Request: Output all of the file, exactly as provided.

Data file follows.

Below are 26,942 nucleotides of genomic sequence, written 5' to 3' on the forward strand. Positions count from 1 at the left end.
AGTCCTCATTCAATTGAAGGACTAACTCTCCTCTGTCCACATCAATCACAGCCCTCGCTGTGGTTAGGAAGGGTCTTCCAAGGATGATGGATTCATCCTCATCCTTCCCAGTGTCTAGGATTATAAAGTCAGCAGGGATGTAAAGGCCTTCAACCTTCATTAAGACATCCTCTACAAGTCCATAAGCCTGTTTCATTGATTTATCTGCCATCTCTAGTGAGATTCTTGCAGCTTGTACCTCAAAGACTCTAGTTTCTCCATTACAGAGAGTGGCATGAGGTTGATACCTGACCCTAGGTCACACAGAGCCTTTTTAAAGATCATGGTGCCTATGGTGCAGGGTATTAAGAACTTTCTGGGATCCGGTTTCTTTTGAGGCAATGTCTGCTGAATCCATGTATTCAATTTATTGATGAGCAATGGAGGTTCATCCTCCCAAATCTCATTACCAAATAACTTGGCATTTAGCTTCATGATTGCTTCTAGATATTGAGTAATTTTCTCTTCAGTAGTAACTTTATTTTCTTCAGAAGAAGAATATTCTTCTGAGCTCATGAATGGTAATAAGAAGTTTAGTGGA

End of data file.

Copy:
Below are 26,942 nucleotides of genomic sequence, written 5' to 3' on the forward strand. Positions count from 1 at the left end.
AGTCCTCATTCAATTGAAGGACTAACTCTCCTCTGTCCACATCAATCACAGCCCTCGCTGTGGTTAGGAAGGGTCTTCCAAGGATGATGGATTCATCCTCATCCTTCCCAGTGTCTAGGATTATAAAGTCAGCAGGGATGTAAAGGCCTTCAACCTTCATTAAGACATCCTCTACAAGTCCATAAGCCTGTTTCATTGATTTATCTGCCATCTCTAGTGAGATTCTTGCAGCTTGTACCTCAAAGACTCTAGTTTCTCCATTACAGAGAGTGGCATGAGGTTGATACCTGACCCTAGGTCACACAGAGCCTTTTTAAAGATCATGGTGCCTATGGTGCAGGGTATTAAGAACTTTCTGGGATCCGGTTTCTTTTGAGGCAATGTCTGCTGAATCCATGTATTCAATTTATTGATGAGCAATGGAGGTTCATCCTCCCAAATCTCATTACCAAATAACTTGGCATTTAGCTTCATGATTGCTTCTAGATATTGAGTAATTTTCTCTTCAGTAGTAACTTTATTTTCTTCAGAAGAAGAATATTCTTCTGAGCTCATGAATGGTAATAAGAAGTTTAGTGGA